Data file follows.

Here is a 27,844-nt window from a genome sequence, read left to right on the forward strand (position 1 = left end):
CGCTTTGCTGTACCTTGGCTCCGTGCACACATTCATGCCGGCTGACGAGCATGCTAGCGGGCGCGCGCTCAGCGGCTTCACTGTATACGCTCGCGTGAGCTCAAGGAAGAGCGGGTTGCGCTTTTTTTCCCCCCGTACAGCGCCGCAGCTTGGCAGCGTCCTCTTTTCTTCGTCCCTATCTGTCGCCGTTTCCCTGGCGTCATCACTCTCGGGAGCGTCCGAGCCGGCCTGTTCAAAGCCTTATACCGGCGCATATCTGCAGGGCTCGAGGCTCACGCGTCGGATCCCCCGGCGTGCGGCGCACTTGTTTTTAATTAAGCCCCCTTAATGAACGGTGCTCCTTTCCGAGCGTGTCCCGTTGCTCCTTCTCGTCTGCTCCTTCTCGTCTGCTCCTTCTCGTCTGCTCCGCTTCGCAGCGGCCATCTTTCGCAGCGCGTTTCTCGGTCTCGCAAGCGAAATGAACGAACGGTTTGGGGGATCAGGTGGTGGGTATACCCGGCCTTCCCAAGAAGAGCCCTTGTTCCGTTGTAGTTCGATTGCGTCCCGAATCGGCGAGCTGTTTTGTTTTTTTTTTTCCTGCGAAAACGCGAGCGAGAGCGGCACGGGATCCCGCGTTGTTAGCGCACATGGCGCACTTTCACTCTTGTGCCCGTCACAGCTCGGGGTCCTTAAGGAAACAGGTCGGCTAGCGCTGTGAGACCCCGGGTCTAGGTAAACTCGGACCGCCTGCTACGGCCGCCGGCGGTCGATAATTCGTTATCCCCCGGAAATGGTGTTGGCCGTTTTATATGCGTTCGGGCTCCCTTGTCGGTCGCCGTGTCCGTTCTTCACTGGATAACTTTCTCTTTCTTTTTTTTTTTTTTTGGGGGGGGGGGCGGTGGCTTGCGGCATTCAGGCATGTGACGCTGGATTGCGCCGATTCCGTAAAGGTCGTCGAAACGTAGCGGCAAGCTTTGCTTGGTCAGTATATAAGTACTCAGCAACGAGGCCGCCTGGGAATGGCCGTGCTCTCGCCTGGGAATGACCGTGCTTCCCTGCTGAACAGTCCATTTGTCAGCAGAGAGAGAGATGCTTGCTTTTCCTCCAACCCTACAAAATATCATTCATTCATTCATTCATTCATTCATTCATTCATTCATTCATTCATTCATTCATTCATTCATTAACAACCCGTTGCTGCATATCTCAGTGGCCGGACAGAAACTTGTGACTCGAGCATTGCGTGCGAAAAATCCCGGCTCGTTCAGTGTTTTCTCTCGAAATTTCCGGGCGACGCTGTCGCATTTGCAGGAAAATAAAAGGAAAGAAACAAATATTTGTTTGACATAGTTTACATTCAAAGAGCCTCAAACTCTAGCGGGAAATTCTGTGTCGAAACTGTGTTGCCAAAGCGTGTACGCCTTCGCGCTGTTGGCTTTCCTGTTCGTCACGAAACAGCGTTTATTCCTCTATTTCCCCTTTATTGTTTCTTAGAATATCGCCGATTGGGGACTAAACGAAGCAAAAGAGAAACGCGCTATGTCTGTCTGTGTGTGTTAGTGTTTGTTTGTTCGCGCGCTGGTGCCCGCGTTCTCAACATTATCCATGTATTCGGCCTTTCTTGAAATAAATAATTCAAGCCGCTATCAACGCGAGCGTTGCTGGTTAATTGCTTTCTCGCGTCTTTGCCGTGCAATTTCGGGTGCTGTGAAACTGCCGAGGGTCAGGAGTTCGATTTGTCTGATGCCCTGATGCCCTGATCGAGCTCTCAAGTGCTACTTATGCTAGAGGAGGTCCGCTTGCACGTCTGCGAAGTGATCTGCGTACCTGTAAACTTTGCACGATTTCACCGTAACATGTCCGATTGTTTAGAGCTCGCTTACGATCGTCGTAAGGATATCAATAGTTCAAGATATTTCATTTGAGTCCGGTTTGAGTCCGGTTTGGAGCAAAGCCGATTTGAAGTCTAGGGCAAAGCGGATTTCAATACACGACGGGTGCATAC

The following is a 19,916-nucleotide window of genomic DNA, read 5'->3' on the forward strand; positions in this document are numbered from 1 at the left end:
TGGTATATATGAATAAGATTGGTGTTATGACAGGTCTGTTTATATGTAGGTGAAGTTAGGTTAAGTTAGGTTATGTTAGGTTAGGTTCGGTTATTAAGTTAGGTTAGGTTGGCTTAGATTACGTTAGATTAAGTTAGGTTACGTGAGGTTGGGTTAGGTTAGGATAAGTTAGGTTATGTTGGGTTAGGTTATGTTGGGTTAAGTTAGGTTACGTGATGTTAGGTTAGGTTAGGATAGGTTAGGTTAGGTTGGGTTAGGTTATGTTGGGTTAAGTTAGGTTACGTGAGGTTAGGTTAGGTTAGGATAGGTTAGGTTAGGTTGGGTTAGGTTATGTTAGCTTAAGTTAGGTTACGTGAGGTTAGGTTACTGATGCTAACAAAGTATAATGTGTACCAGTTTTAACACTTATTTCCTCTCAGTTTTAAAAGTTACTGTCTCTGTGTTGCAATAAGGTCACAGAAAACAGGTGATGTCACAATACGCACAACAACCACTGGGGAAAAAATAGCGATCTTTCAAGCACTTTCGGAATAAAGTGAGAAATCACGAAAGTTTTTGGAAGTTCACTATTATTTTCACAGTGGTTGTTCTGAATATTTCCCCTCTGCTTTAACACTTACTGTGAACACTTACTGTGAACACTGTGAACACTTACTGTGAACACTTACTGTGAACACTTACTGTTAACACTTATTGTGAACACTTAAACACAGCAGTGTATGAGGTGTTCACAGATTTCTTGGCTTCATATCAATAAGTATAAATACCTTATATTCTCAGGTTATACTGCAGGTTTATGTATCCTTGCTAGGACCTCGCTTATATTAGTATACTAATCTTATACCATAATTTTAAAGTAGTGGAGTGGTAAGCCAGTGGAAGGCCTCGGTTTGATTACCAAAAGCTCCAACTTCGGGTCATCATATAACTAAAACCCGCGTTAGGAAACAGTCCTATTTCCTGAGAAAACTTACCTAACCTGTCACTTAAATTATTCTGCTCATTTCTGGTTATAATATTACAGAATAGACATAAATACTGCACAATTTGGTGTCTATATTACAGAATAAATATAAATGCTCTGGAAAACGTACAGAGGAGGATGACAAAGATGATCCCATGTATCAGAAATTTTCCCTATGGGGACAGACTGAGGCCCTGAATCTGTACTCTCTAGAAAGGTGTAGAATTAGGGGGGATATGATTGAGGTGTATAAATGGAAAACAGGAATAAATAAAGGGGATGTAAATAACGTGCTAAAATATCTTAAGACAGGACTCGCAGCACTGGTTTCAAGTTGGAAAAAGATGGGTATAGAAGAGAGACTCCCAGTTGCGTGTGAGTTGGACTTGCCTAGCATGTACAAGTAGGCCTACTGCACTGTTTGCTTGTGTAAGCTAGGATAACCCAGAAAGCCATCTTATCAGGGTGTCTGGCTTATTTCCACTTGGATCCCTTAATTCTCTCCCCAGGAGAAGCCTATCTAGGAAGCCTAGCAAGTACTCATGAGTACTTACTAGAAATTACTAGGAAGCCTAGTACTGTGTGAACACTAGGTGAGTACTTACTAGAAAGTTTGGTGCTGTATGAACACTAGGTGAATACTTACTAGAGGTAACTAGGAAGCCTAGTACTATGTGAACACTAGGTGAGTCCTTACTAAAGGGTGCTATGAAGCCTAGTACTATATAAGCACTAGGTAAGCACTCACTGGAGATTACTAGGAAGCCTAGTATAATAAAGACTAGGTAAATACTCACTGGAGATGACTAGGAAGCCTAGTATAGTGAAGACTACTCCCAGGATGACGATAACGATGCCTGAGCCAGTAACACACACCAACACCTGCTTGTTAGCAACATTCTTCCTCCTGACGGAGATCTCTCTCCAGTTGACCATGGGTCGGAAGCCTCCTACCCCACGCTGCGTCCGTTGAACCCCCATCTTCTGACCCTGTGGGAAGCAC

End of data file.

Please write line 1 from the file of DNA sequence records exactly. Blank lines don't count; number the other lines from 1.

Here is a 27,844-nt window from a genome sequence, read left to right on the forward strand (position 1 = left end):